Embodied Performance


9 in stock (can be backordered)

Follow Sarah’s story as she searches within biblical performance criticism, before deciding to strike out in a new direction.

Sarah observes her practice as a biblical storyteller, searching to make meaning through embodied performance.

9 in stock (can be backordered)



Embodied Performance presents a methodology by which performer-interpreters can bring their intuitive interpretations to the scholarly conversations about biblical compositions.

It may not be comfortable, for scholarship is out of practice in listening to emotion and intuition. It may not be the only way to bring the fullness of human meaning making into scholarly discussions.

It is a beginning, as Sarah Agnew, storyteller and scholar, places herself as the subject and object under examination, observing her practice as a biblical storyteller making meaning through embodied performance, and develops a coherent method rigorously tested with an Embodied Performance Analysis of Romans.

Follow Sarah’s story as she searches within Biblical Performance Criticism for such a method, before determining the need to strike out in a new direction from within an already innovative field.

All biblical scholars are complex human beings, making meaning through their embodiment, their emotions, their embeddedness in community.

Embodied Performance Analysis offers a way to attend to and incorporate the full range of human meaning making in our engagement with biblical compositions, for richer discussion closer to the intent of the compositions themselves. 

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Published in 2020 by Pickwick Publications

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4 reviews for Embodied Performance

  1. Jeanette Mathews

    “Embodiment is the key to this bold new approach to analyzing biblical texts. Relevant theoretical foundations for Embodied Performance Analysis are fleshed out by video recordings of a live performance interpretation of Paul’s Letter to the Romans. Critical reflection elicits the embrace that is so central to the letter and allows it to speak afresh in our time. Sarah Agnew offers us a method that will transform both biblical scholarship and congregational audiences.”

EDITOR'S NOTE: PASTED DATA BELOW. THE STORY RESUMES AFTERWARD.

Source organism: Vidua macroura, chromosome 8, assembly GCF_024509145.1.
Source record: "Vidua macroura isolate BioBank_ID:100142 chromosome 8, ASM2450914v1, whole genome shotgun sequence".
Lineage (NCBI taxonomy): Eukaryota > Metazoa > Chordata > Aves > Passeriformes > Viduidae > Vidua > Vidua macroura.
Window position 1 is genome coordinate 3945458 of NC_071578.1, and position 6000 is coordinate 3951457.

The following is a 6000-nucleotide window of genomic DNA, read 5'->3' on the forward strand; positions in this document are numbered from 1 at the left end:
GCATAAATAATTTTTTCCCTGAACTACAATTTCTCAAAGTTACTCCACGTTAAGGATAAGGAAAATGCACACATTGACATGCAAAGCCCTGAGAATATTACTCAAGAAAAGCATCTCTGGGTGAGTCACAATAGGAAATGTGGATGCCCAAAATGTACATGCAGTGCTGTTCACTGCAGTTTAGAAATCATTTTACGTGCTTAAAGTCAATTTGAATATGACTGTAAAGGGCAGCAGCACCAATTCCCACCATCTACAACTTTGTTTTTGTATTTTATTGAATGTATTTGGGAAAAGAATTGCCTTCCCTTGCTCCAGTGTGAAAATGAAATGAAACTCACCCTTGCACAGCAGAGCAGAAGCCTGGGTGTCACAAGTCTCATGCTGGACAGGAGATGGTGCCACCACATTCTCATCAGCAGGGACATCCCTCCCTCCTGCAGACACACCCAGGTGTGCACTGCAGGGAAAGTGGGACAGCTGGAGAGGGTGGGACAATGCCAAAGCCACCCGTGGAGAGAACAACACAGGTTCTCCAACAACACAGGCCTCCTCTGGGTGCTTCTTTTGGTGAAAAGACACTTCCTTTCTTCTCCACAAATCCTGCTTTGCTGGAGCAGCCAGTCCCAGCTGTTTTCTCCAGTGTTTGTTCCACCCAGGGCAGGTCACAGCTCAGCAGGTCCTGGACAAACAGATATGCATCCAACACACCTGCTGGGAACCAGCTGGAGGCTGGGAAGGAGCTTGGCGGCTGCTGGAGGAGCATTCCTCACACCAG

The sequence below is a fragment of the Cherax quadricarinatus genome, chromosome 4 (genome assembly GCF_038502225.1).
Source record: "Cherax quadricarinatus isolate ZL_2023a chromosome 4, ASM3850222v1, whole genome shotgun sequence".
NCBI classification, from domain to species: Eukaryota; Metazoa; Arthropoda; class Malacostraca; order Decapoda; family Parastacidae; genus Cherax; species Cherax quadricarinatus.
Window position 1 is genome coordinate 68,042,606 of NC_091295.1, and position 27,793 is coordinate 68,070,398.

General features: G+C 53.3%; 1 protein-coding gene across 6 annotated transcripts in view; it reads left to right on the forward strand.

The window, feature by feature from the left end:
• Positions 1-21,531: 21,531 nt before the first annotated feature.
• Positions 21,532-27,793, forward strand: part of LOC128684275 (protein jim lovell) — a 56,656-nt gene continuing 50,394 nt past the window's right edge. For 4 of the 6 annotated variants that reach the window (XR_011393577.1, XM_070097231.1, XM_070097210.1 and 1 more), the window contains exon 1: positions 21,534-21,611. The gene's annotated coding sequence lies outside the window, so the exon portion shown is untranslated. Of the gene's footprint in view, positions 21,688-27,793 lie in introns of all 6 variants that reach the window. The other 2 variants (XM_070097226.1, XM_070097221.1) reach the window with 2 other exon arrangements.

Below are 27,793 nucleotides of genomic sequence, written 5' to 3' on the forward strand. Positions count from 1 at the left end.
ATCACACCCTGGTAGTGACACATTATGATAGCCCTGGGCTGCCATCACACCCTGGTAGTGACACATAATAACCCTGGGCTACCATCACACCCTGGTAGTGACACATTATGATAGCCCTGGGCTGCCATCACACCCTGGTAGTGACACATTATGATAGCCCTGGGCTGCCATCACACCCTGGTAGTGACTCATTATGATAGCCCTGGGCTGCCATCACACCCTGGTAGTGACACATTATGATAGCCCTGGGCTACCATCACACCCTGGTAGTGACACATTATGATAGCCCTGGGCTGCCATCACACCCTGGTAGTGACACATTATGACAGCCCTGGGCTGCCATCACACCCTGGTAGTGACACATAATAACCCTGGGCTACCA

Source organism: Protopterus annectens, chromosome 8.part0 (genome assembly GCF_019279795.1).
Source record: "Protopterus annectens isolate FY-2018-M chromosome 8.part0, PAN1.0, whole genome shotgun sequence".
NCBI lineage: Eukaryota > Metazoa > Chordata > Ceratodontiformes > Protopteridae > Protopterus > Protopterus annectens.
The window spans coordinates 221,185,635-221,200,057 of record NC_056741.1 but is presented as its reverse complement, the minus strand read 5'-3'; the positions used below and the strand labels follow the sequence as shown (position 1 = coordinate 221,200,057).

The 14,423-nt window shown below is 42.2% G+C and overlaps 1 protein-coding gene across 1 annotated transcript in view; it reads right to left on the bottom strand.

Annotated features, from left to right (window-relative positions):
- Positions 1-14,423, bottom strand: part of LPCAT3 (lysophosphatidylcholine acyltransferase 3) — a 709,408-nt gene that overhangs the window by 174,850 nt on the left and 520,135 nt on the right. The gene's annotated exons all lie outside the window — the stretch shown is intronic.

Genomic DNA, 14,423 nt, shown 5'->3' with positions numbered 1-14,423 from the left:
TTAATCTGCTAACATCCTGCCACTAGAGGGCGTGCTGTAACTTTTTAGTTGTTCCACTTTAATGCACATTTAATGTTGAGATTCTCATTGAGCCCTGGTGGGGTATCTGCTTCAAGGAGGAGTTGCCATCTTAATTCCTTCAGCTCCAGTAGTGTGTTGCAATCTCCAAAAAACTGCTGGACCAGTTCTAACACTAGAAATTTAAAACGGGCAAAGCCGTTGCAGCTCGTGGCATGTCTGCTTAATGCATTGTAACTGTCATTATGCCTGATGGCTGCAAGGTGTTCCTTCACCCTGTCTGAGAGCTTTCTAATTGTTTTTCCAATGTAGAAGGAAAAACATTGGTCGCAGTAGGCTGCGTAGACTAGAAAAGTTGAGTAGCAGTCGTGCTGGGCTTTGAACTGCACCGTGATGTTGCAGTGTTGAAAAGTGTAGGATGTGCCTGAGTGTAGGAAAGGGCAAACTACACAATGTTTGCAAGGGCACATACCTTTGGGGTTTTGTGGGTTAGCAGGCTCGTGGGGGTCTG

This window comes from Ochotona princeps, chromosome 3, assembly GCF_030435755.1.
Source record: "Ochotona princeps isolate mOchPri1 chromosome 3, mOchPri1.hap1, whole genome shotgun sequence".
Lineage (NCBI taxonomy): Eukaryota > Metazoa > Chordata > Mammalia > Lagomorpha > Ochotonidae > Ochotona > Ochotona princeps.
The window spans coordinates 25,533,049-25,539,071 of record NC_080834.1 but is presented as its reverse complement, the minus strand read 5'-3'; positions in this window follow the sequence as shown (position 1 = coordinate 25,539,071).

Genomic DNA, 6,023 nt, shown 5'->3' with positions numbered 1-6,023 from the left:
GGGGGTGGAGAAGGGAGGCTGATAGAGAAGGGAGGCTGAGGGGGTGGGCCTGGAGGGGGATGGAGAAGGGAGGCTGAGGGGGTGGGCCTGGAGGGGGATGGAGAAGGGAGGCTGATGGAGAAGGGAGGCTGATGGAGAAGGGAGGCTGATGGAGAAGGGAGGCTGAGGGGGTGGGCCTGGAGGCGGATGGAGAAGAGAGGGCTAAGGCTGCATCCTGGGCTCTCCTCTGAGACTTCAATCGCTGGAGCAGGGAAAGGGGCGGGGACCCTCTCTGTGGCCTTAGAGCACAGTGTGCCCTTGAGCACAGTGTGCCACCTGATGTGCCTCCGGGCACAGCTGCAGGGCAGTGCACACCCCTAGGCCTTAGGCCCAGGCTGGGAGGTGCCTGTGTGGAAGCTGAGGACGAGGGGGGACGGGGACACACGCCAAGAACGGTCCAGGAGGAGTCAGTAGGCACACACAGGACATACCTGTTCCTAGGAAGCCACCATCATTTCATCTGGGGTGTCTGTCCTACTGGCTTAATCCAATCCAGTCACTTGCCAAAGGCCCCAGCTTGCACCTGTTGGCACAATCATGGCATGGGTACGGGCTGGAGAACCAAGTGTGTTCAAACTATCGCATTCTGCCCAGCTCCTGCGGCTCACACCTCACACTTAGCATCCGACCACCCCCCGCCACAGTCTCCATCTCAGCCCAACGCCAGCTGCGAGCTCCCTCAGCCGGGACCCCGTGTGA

Jeanette Mathews, author of Performing Habakkuk and Prophets as Performers

  2. Thomas E. Boomershine

    “In this pioneering and multifaceted book, Sarah Agnew has developed an embodied performance methodology that builds on the foundations laid by biblical performance criticism in new and highly creative ways. As a published poet, biblical storyteller, and experienced performer, she has explored in detail the implications of the full employment of the body in interaction with audiences as a means of communicating the impact of biblical compositions. Her articulation of ‘Biblical Performance Analysis’ opens new doors into the world of critical engagement with biblical traditions then and now. The exposition of Romans as a test case reveals the passionate encounter that Paul seeks with the Roman community culminating in an invitation to mutual embrace. The embodied performance of Romans sets the theological arguments of the letter in the context of the emotional interactions within a highly diverse community who are invited to share the Holy One’s love in their profound differences.”

    —Thomas E. Boomershine, Founder of the Network of Biblical Storytellers, International, and author of The Messiah of Peace: A Performance Criticism Commentary on Mark’s Passion-Resurrection Narrative

  3. Richard W. Swanson

    “Stop and think: when we interpret the body of texts that we claim as Scripture, we do it as embodied beings in the company of the bodies of people who make our communities of faith what they are: old bodies and young, women and men, Black bodies and others. Sarah Agnew offers us a mode of interpretation that takes all of these bodies seriously. This is a great gift.”

    —Richard W. Swanson, Director of the Provoking the Gospel Storytelling Project

  4. Alison Jack

    “Sarah Agnew’s work is truly interdisciplinary. It engages with, and effectively introduces, traditional biblical scholarship on the Epistle to the Romans, narrative criticism of the Bible, and theatre studies on the relationship between the audience, the performer, and the text. The book weaves these themes, and many others, into a highly engaging and personal story of discovery of importance to anyone who takes the Bible seriously and wants to understand it better. Her perspective as performer-interpreter, and her development of ‘Embodied Performance Analysis,’ offers significant insights for biblical scholars and church people alike.”

    —Alison Jack, Senior Lecturer in Bible and Literature, Assistant Principal of New College, University of Edinburgh

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